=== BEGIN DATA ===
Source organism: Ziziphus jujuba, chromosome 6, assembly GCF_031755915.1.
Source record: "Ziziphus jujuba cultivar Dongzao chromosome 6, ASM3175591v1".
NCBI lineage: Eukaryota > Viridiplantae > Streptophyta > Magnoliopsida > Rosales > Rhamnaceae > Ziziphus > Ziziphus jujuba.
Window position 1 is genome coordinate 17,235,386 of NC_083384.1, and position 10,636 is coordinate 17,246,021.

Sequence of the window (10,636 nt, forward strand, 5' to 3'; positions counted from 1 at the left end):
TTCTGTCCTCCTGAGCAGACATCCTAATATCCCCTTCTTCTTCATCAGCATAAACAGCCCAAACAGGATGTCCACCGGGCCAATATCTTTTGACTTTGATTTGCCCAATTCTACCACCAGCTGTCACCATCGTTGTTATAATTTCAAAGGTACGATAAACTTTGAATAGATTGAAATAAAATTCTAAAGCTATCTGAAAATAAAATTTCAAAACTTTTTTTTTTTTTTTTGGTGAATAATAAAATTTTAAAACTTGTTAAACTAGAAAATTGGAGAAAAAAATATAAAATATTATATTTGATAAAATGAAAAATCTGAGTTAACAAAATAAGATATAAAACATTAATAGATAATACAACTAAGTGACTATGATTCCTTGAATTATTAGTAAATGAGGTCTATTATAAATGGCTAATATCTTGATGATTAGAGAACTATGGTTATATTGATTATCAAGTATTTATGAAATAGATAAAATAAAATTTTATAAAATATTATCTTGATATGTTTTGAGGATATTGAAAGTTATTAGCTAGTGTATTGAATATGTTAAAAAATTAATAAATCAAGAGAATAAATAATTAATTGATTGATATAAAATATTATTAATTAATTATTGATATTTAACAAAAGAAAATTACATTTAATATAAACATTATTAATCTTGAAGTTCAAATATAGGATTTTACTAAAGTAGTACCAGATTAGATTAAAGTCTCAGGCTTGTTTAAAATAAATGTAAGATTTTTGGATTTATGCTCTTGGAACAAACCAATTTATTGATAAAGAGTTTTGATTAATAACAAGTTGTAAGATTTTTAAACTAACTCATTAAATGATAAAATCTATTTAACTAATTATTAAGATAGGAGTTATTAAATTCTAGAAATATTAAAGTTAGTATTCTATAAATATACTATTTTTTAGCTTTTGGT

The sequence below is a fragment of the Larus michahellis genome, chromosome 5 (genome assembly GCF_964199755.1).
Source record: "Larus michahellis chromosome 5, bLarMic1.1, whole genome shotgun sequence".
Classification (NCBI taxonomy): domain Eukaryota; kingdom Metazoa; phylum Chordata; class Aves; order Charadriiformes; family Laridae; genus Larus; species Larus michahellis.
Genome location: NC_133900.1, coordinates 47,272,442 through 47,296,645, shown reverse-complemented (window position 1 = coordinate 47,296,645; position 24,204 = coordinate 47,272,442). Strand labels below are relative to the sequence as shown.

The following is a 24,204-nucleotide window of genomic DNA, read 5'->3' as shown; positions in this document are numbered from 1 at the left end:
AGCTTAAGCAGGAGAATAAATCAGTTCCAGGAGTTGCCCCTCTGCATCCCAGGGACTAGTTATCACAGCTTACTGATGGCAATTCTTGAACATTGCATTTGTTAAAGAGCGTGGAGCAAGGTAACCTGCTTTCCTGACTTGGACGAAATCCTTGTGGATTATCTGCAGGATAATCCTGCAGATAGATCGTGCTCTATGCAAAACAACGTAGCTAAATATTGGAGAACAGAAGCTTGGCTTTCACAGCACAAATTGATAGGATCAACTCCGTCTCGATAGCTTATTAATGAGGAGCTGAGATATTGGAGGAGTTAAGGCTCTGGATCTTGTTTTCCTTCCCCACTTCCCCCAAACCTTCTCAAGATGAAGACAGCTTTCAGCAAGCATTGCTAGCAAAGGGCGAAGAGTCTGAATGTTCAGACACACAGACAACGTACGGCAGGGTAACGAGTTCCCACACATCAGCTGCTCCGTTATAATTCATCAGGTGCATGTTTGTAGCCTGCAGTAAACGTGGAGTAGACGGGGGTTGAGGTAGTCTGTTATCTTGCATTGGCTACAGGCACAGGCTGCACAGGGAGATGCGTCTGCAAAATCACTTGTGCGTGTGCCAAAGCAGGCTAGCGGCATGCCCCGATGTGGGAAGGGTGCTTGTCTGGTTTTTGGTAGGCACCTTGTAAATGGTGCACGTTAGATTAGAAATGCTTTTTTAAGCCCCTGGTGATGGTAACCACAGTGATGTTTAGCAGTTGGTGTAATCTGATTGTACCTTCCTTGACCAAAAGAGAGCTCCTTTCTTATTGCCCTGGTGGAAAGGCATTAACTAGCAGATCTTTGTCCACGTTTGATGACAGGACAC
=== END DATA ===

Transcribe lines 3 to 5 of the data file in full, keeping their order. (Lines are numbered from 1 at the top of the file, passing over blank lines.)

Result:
NCBI lineage: Eukaryota > Viridiplantae > Streptophyta > Magnoliopsida > Rosales > Rhamnaceae > Ziziphus > Ziziphus jujuba.
Window position 1 is genome coordinate 17,235,386 of NC_083384.1, and position 10,636 is coordinate 17,246,021.

Sequence of the window (10,636 nt, forward strand, 5' to 3'; positions counted from 1 at the left end):